What has always amazed me is the extent to which potential presidents give little thought outside of political considerations to the nature of the person filling the role of vice-president. Yet that person would of course become president if the president himself died; became disabled; resigned; or was removed from office. [And yes, I am using male pronouns because thus far, no females have occupied either office.] Even Lincoln, who had numerous assassination threats as well as regular dreams that he would die in office, selected someone who would help him get reelected rather than considering what kind of political leader his choice for vice president might be.
(One of the saddest anecdotes about the vice presidency, which Witcover includes in this book, was the response to Lincoln’s emissary when Benjamin Butler entertained an overture from Lincoln about running for Vice President for Lincoln’s second term. Butler replied in part:
“Please say to Mr. Lincoln, that while I appreciate with the fullest sensibility this act of friendship and the compliment he pays me, yet I must decline. Tell him with the prospects of the campaign, I would not quit the field to be Vice-President, even with himself as President, unless he will give me bond with sureties, that he will die or resign within three months of his inauguration.”
Of course, Lincoln went on to do just exactly that.)
In a similar vein, less than twenty years later, Mark Hanna, chief political advisor to William McKinley, and concerned that McKinley’s vice presidential candidate Theodore Roosevelt was a “madman,” wrote to McKinley: “Your duty to the country is to live for four years from next March.” Unfortunately for Hanna at least, McKinley served only 200 days before being struck down by an assassin, and Theodore Roosevelt went on to become the 21st president.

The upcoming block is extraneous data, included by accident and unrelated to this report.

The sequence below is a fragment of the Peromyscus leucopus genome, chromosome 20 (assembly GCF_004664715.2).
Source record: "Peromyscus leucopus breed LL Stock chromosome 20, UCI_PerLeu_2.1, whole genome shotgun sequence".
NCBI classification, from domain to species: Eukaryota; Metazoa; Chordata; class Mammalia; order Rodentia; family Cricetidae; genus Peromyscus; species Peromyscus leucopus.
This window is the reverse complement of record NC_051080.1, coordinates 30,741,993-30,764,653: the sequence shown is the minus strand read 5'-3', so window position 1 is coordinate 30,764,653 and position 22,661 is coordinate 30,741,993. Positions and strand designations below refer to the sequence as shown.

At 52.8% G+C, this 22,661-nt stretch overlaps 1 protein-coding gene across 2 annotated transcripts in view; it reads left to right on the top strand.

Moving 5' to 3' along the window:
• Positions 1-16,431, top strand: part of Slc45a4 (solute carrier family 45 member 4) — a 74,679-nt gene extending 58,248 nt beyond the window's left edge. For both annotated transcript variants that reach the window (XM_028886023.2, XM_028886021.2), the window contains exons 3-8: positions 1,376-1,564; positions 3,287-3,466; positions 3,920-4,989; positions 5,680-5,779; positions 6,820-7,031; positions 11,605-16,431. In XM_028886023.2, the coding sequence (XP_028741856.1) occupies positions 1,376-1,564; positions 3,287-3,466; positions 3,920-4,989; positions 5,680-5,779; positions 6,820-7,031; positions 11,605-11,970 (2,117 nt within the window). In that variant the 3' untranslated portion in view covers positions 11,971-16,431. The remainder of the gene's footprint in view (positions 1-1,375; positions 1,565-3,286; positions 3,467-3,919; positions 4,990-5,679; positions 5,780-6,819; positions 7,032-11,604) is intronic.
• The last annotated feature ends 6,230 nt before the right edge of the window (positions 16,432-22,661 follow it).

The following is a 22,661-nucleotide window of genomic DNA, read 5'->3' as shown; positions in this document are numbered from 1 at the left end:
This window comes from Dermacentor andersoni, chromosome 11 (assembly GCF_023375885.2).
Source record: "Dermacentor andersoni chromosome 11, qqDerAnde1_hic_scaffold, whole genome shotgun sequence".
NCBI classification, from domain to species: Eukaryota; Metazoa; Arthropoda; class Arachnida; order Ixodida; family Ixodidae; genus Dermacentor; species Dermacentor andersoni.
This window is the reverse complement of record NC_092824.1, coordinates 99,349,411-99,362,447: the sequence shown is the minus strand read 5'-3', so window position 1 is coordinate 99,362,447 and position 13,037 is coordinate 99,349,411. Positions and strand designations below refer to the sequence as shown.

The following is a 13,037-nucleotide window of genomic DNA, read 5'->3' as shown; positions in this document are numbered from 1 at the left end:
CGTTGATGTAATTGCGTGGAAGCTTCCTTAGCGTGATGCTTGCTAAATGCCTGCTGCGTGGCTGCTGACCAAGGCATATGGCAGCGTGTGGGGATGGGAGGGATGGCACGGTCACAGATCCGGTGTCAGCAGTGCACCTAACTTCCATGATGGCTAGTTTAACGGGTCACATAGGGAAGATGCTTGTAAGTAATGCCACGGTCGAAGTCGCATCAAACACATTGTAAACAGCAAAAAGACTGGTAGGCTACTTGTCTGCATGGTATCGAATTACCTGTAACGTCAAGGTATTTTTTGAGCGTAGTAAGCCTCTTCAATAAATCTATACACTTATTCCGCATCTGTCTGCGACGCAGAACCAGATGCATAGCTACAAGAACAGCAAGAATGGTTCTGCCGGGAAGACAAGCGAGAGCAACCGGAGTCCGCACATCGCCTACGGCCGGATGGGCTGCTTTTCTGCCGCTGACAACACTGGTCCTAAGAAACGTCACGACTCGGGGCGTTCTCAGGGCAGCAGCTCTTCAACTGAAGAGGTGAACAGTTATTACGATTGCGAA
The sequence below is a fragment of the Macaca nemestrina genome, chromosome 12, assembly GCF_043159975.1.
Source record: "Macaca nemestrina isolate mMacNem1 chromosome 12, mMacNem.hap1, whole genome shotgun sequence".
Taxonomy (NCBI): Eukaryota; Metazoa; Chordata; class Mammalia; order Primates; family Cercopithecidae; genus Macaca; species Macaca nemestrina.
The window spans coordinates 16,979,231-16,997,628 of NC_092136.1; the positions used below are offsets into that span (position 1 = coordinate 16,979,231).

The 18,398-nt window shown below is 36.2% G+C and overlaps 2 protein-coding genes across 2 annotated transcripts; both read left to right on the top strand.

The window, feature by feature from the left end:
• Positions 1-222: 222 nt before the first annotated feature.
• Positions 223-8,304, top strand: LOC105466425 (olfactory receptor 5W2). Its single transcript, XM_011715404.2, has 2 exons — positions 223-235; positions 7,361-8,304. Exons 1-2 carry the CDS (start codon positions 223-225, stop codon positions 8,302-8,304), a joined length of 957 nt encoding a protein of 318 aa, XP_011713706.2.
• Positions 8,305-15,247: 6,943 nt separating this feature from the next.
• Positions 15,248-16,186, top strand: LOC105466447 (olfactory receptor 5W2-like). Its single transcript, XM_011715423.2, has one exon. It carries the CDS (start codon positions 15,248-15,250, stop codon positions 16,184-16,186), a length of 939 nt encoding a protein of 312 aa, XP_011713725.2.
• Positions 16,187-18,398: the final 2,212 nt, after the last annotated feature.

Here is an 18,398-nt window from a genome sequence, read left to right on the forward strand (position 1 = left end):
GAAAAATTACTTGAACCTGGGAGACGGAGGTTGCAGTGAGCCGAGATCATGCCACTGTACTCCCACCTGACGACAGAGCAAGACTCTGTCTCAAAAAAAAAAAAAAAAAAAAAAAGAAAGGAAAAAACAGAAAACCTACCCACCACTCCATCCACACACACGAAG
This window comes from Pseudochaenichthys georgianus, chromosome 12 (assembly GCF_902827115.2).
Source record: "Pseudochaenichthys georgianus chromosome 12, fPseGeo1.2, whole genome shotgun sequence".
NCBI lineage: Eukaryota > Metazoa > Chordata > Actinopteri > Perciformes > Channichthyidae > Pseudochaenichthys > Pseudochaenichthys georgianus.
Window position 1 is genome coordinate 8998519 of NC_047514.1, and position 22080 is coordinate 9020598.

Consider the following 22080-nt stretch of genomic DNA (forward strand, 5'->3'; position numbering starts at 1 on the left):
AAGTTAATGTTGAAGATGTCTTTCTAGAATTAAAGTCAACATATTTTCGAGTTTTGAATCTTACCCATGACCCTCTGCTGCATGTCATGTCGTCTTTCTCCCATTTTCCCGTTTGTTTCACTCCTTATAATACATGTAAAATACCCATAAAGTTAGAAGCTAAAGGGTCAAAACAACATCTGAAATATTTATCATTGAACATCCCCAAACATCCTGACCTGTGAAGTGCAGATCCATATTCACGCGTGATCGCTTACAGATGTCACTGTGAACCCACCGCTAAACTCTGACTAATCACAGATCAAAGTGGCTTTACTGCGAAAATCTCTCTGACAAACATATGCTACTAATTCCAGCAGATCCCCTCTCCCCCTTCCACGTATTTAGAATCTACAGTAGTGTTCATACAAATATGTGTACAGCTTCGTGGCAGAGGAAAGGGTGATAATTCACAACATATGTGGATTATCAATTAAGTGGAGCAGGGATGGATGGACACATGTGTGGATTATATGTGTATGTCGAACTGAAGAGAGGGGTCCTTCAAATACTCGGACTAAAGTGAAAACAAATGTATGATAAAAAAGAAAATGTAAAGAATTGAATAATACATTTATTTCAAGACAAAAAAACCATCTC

One of the more interesting portraits is that of Henry Wilson, President Grant’s second term vice-president. Wilson was an advocate of protecting blacks in the South, and for an end to school segregation. He also railed against the “money power” of corporate America. He campaigned heavily for Grant, but it took a toll on his health, and he suffered a stroke barely two months after being inaugurated. For the remaining three years of his life, he was mostly incapacitated, and disregarded by Grant in any event.
Henry Wilson, 18th Vice President of the United States
William Wheeler, who served as Vice-President to Rutherford B. Hayes, is another intriguing man. (When Wheeler was nominated, Hayes reportedly turned to his wife and said, “Who is Wheeler?”) While in Congress, Wheeler stood apart for his apparent lack of greed, turning down offers of bribes and even returning his Congressional salary raise to the US. treasury. But like other presidents, Hayes rarely consulting Wheeler on anything.